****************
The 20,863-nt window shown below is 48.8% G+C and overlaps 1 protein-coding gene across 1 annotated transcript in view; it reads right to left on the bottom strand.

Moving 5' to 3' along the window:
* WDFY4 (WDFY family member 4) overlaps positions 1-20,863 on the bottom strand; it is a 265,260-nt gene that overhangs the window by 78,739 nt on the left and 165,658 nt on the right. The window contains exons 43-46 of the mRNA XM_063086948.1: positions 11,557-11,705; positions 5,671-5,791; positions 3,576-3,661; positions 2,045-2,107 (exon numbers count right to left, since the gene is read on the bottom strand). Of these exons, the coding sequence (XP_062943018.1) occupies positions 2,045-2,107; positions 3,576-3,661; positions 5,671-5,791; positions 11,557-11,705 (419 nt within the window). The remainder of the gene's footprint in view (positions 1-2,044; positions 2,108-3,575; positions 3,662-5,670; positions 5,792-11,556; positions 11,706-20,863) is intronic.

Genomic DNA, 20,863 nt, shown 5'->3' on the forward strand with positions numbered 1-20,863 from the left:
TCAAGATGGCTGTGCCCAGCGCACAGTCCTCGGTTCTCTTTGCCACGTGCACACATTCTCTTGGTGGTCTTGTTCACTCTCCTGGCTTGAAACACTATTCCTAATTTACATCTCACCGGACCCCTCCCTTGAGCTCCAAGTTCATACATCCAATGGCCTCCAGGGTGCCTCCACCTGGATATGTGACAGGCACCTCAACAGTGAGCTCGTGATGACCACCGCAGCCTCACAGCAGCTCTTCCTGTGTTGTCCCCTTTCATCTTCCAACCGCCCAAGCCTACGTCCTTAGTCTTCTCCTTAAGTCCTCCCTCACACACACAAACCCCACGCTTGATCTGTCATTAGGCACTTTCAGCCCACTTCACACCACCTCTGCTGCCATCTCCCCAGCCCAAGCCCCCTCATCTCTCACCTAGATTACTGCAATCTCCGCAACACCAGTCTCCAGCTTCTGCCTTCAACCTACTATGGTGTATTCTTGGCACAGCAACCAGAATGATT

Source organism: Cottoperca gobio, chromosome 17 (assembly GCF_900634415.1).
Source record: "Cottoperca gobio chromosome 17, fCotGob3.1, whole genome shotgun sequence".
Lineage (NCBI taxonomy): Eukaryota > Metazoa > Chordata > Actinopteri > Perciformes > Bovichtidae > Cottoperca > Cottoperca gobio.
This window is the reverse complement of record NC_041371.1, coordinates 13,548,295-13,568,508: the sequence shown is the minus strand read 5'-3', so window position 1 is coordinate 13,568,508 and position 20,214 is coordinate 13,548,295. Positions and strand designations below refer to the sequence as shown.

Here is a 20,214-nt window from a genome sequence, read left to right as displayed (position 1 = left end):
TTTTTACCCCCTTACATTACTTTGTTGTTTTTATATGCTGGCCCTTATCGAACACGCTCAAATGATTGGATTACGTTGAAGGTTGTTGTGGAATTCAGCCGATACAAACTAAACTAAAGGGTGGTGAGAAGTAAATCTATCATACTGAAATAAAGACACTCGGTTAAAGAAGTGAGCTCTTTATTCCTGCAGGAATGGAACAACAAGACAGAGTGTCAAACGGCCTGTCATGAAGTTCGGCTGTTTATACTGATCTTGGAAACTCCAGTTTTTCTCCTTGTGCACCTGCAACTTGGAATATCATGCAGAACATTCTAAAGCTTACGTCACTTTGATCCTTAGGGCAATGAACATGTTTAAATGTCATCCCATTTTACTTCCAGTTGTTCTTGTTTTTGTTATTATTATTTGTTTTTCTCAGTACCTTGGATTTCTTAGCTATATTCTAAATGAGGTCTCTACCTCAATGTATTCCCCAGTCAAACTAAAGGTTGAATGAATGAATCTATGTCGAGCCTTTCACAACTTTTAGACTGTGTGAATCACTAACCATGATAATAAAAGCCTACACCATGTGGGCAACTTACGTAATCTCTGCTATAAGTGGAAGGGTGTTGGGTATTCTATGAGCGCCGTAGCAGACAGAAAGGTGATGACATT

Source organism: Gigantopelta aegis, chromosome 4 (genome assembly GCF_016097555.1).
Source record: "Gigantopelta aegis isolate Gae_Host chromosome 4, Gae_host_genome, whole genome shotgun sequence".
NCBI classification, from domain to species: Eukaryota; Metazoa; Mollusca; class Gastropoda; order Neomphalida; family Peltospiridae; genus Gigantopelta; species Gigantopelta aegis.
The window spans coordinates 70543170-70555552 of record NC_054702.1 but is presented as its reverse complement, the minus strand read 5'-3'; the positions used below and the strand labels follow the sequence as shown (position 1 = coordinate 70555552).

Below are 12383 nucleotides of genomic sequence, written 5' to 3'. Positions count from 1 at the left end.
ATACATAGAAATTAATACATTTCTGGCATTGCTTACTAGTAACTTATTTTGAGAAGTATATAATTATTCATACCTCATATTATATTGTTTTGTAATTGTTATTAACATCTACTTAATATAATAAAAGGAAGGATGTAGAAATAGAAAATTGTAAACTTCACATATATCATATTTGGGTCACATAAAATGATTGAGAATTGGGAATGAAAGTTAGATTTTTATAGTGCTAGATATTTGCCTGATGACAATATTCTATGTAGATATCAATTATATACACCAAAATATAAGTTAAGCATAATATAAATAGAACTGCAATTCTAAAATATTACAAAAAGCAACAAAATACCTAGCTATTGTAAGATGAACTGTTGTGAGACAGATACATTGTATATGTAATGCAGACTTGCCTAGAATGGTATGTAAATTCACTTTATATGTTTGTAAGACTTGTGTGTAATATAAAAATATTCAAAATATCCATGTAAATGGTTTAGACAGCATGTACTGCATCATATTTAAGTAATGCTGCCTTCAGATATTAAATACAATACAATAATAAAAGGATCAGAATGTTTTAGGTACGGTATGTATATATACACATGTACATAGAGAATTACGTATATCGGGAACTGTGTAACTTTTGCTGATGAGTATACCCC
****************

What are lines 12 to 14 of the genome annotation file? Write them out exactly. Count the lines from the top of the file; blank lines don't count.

Source organism: Gigantopelta aegis, chromosome 4 (genome assembly GCF_016097555.1).
Source record: "Gigantopelta aegis isolate Gae_Host chromosome 4, Gae_host_genome, whole genome shotgun sequence".
NCBI classification, from domain to species: Eukaryota; Metazoa; Mollusca; class Gastropoda; order Neomphalida; family Peltospiridae; genus Gigantopelta; species Gigantopelta aegis.